In short, he brings out the scary connections between then and now. It's a cheap trick, really--something like those articles that ran after President Kennedy's assassination, proving that Kennedy was in fact the reincarnation of Abraham Lincoln. But Miller pulls it off just the same.

Pulls it off in a way that perhaps no other living American playwright could. Our greatest--maybe, now that I think of it, our only--active link to the politically charged realism of Clifford Odets, and to the times that bred it, Miller's got both the memory and the analysis--not to mention the values--he needs to make practical, contemporary sense of the Depression.

More than that, he's got the talent. American Clock starts out rather conventionally, hitting all the usual points of interest, from dance marathons to hobo jungles to Wall Street brokerage-house window ledges. But before very long the play's pushed on into more idiosyncratic regions--like the office of an Irish American master salesman named Quinn who, having finessed his way into the presidency of General Electric, finds some intriguing reasons for finessing his way back out again. Or like the secret heart of a would-be dentist named Joe who reads Engels and visits whores and is finally, unexpectedly heartbreaking.

Even certain well-worn elements get new life here. The American Clock more or less centers on the Baums--well-heeled Jewish New Yorkers who take a bad tumble when the stock market falls. Modeled, evidently, on the playwright's own family, the Baums are a nicely detailed but familiar bunch, recalling not only Miller's early creations but some of Odets's as well. Once upon a time the Baums would've had a melodrama all to themselves. But in American Clock their story gets chopped up, Dos Passos-style, into the period stew. And is thereby renewed, relieved of its sentimentality and given a historical context so it can do more than just give us a fairly decent cry.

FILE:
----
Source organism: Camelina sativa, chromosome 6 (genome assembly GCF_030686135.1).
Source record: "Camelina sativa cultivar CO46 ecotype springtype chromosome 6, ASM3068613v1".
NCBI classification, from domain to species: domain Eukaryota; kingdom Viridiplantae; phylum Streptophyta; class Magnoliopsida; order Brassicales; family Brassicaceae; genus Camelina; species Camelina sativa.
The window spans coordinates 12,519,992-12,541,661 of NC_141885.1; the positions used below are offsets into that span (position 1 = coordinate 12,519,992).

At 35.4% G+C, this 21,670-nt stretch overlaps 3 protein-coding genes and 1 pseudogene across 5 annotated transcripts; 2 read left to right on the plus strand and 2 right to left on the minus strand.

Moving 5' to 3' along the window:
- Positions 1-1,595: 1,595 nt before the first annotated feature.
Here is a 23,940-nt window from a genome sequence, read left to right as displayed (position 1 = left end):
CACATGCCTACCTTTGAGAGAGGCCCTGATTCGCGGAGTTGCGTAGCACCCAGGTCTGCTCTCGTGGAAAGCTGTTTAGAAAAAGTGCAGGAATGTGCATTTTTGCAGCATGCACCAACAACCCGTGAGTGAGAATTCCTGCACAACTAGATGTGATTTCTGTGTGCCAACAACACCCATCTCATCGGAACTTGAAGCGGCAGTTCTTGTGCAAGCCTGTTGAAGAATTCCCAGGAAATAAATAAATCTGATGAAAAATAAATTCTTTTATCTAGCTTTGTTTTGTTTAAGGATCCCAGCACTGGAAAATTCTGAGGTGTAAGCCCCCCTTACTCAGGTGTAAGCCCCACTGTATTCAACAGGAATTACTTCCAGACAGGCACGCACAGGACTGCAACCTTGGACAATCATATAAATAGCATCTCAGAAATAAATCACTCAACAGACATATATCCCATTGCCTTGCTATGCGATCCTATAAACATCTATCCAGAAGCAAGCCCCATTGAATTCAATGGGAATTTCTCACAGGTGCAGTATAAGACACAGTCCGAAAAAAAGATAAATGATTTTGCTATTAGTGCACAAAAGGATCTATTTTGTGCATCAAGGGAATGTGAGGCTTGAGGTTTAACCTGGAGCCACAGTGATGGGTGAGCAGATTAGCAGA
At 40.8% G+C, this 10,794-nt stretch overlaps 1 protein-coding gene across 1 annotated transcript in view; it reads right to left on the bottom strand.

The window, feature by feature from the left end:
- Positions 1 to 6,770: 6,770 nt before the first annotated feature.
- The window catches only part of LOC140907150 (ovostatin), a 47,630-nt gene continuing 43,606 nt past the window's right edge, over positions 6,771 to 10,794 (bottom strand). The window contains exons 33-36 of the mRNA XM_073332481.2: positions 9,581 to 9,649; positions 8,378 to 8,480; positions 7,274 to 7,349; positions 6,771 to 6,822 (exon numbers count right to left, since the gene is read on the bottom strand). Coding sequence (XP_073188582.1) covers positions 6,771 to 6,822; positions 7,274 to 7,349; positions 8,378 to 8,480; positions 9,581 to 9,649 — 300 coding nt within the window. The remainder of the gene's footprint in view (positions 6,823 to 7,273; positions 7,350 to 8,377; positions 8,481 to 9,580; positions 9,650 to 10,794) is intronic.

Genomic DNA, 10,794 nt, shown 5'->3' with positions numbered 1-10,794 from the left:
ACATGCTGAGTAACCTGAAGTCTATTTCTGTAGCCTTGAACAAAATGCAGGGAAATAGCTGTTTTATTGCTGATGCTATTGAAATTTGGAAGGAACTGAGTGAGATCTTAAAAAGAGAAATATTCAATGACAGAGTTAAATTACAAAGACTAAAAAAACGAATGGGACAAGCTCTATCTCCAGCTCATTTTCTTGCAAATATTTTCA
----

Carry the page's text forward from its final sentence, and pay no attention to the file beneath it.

Though, in this lovely Court Theatre production, a fairly decent cry isn't entirely out of the question. Laura Whyte and Bob Zrna are especially evocative as the slowly crumbling Baum parents. Patrick Clear justifies his surname with his cool, lucid performances as GE president Quinn and dentist Joe. There's a bone-dry pain that comes through in the pas de deux between Clear's Joe and Kate Buddeke's hardened--yet delicately played--whore.

Tom Webb's also well-named, bringing together many strands with his authoritative, humorous presence as Robertson--the businessman Virgil who leads us through The American Clock. The production overall is much easier, lighter, faster than what you usually get at the Court, thanks to director Richard Russell Ramos. Even the slide projections that make up part of James Dardenne's scenic design are effective--particularly when we see a picture of Franklin Roosevelt and realize that all we've got is Bush to help us through our crisis.

Art accompanying story in printed newspaper (not available in this archive): photo/David Sutton.